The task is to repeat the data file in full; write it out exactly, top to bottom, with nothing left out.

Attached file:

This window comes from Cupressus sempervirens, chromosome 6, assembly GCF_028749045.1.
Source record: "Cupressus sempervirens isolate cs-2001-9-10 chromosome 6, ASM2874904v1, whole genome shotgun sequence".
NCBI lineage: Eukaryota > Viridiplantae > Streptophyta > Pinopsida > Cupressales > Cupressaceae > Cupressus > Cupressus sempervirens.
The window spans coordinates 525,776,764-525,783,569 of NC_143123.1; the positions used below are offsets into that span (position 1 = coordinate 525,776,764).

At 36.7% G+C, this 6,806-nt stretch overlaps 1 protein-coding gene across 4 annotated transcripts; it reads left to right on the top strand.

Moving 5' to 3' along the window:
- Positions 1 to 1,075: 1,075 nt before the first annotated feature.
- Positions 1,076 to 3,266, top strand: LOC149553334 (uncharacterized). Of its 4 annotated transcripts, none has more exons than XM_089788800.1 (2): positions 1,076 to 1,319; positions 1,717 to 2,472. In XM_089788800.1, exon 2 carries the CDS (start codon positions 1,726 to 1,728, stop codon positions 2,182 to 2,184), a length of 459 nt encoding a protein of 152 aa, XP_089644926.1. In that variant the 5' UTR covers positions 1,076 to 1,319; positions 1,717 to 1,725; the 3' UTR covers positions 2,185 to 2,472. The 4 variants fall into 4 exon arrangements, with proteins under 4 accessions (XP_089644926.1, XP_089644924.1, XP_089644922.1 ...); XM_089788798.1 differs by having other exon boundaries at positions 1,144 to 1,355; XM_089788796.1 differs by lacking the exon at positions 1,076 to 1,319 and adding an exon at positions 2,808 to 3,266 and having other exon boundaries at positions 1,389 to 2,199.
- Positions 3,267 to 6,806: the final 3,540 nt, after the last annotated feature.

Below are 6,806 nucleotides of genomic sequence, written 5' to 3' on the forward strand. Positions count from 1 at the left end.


This window comes from Cupressus sempervirens, chromosome 6, assembly GCF_028749045.1.
Source record: "Cupressus sempervirens isolate cs-2001-9-10 chromosome 6, ASM2874904v1, whole genome shotgun sequence".
NCBI lineage: Eukaryota > Viridiplantae > Streptophyta > Pinopsida > Cupressales > Cupressaceae > Cupressus > Cupressus sempervirens.
The window spans coordinates 525,776,764-525,783,569 of NC_143123.1; the positions used below are offsets into that span (position 1 = coordinate 525,776,764).

At 36.7% G+C, this 6,806-nt stretch overlaps 1 protein-coding gene across 4 annotated transcripts; it reads left to right on the top strand.

Moving 5' to 3' along the window:
- Positions 1 to 1,075: 1,075 nt before the first annotated feature.
- Positions 1,076 to 3,266, top strand: LOC149553334 (uncharacterized). Of its 4 annotated transcripts, none has more exons than XM_089788800.1 (2): positions 1,076 to 1,319; positions 1,717 to 2,472. In XM_089788800.1, exon 2 carries the CDS (start codon positions 1,726 to 1,728, stop codon positions 2,182 to 2,184), a length of 459 nt encoding a protein of 152 aa, XP_089644926.1. In that variant the 5' UTR covers positions 1,076 to 1,319; positions 1,717 to 1,725; the 3' UTR covers positions 2,185 to 2,472. The 4 variants fall into 4 exon arrangements, with proteins under 4 accessions (XP_089644926.1, XP_089644924.1, XP_089644922.1 ...); XM_089788798.1 differs by having other exon boundaries at positions 1,144 to 1,355; XM_089788796.1 differs by lacking the exon at positions 1,076 to 1,319 and adding an exon at positions 2,808 to 3,266 and having other exon boundaries at positions 1,389 to 2,199.
- Positions 3,267 to 6,806: the final 3,540 nt, after the last annotated feature.

Below are 6,806 nucleotides of genomic sequence, written 5' to 3' on the forward strand. Positions count from 1 at the left end.